A car bomb explosion went off in a busy commercial area in Baghdad late on Saturday evening, reports BBC News. The Islamic State has claimed responsibility for the attacks. As many as 125 people were killed by the explosion.
The explosion went off in a largely Shia area at a particularly busy time in the evening when people breaking their fast were gathered to shop, eat, and celebrate. The devastating Baghdad explosion comes a day after the final Friday of Ramadan, which is considered one of the most important days in the entire month of fasting.
Prime Minister Haider al-Abadi travelled to the scene of the explosion to survey the damage and was met by furious crowds upon arrival. A subsequent explosion went off north of Baghdad around midnight, killing an additional five people. The second bombing also went off in a largely Shia area.
Fallujah is located 40 miles west of Baghdad, and the tax base provided by the city's population serves as a vital source of income for the militant group. The city is also a site for training recruits and making bombs. Iraqi officials discovered several car repair shops in Fallujah that were converted into bomb making facilities.
Although the group has been largely eliminated from the city, Iraqi forces did not declare Fallujah fully liberated from the Islamic State until a week ago, when they announced that the remaining fighters had been taken out of the city with the help of airstrikes from a U.S. led coalition. The last year has witnessed a number of territorial losses for the militant group, and these losses have contributed to the Islamic State's vicious response in the form of catastrophic explosions like the one that took place in Baghdad on Saturday.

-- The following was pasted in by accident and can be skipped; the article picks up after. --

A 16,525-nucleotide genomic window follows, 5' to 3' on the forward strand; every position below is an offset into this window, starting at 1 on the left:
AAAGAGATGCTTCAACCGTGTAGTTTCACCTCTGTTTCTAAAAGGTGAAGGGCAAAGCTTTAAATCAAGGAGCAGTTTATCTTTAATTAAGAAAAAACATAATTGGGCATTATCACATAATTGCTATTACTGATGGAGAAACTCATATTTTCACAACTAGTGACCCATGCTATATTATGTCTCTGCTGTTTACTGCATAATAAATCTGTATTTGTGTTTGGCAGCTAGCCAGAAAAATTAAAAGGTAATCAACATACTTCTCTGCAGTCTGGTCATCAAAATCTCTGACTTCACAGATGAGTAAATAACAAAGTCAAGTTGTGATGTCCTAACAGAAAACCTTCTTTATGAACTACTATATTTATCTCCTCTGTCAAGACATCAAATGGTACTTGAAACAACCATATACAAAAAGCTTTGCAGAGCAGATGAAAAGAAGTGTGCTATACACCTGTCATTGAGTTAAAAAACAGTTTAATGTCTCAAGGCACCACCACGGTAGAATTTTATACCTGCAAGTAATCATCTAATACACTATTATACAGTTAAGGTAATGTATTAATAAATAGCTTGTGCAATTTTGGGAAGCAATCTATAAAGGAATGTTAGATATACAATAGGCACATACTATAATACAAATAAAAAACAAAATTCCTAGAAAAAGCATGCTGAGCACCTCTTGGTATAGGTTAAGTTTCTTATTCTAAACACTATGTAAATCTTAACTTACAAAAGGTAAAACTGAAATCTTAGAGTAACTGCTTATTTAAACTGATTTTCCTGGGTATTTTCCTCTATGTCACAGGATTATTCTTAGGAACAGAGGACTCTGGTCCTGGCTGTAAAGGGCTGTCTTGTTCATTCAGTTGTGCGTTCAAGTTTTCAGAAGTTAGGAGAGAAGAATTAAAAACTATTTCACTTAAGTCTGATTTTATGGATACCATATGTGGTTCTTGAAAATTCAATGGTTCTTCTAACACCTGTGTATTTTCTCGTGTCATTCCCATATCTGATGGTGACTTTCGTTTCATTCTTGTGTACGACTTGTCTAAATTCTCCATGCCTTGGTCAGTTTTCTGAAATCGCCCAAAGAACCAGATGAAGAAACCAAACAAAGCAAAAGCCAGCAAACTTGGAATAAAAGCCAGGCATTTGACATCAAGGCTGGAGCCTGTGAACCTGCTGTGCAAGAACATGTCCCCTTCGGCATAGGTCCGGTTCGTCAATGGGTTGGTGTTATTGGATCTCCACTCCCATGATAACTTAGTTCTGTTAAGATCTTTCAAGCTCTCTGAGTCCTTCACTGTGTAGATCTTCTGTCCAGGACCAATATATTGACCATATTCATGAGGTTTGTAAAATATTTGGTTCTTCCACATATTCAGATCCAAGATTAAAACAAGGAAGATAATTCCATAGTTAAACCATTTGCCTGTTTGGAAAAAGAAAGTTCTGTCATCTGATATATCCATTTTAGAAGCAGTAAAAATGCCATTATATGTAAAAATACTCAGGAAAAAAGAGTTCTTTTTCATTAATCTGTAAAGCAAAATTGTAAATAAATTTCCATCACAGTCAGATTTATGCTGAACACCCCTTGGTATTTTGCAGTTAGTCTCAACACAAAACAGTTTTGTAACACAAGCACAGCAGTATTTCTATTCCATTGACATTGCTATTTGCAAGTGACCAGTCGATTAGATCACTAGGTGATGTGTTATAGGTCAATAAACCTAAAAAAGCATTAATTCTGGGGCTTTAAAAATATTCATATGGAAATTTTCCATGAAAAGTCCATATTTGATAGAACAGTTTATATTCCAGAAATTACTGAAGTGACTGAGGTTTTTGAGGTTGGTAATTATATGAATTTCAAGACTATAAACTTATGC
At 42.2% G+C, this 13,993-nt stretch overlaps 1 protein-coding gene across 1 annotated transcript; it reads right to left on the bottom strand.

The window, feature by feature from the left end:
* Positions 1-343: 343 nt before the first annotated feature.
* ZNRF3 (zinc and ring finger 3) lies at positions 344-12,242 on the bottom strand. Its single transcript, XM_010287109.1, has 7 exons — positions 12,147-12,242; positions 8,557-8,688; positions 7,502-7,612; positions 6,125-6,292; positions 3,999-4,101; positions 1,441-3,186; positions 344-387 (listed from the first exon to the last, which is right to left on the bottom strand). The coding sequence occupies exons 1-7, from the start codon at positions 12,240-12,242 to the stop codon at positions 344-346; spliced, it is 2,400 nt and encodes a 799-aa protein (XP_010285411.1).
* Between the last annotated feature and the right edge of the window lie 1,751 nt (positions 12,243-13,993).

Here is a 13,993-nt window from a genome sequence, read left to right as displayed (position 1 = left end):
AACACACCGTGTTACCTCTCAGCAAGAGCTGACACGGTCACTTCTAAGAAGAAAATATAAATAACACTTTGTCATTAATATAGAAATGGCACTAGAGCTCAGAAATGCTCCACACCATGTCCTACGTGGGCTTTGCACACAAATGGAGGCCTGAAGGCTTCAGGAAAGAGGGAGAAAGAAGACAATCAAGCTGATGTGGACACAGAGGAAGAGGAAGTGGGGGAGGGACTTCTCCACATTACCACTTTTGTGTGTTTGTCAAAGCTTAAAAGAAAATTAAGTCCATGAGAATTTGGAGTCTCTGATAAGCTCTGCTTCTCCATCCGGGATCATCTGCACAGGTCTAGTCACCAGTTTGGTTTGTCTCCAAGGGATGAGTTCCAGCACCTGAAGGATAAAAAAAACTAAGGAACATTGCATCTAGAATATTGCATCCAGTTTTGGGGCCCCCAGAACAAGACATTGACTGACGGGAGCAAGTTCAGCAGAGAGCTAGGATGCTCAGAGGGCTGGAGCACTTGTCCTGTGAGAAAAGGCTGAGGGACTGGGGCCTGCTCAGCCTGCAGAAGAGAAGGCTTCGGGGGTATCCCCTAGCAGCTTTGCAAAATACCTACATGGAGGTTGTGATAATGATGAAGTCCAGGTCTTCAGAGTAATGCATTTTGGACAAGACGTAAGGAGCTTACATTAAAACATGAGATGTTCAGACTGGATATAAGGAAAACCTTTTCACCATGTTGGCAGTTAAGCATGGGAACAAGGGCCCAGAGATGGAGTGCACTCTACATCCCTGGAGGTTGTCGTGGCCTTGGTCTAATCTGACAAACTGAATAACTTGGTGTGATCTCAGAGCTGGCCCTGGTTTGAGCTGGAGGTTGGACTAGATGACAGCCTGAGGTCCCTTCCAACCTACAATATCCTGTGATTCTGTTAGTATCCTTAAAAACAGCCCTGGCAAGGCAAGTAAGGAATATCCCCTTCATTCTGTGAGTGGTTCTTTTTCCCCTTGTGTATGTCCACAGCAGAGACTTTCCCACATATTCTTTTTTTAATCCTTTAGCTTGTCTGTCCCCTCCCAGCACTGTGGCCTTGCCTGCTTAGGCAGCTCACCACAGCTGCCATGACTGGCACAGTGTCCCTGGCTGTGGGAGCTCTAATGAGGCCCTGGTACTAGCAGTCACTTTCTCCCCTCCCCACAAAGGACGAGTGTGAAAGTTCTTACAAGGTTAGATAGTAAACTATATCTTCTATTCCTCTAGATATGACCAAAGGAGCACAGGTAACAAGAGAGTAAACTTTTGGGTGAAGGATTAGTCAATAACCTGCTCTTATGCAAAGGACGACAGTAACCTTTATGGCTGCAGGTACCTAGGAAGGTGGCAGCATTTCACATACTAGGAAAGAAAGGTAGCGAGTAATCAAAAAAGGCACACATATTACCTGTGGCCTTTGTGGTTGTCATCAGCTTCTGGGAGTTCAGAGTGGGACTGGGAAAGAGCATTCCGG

Large-scale attacks and retaliatory explosions typically follow severe losses to the Islamic State's control. The explosion in Baghdad on Saturday is meant to demonstrate to the population, and more importantly to the government, that their defeats in key areas does not prevent them from causing violence in the heart of the capital. A number of protests have erupted in Baghdad in the aftermath of such violence in the past with the Iraqi people urging their government to take more serious action. The Washington Post reports that the Iraqi government in Baghdad led by the politically weak al-Abadi, is struggling to meet the people's demands. The demonstrations in the political capital of Baghdad pose a further problem: a large congregation of people is ideal for the Islamic State to cause an explosion because of the potential for a higher death toll.
Security officials believe that there will be more attacks, like the explosion in Baghdad, to follow.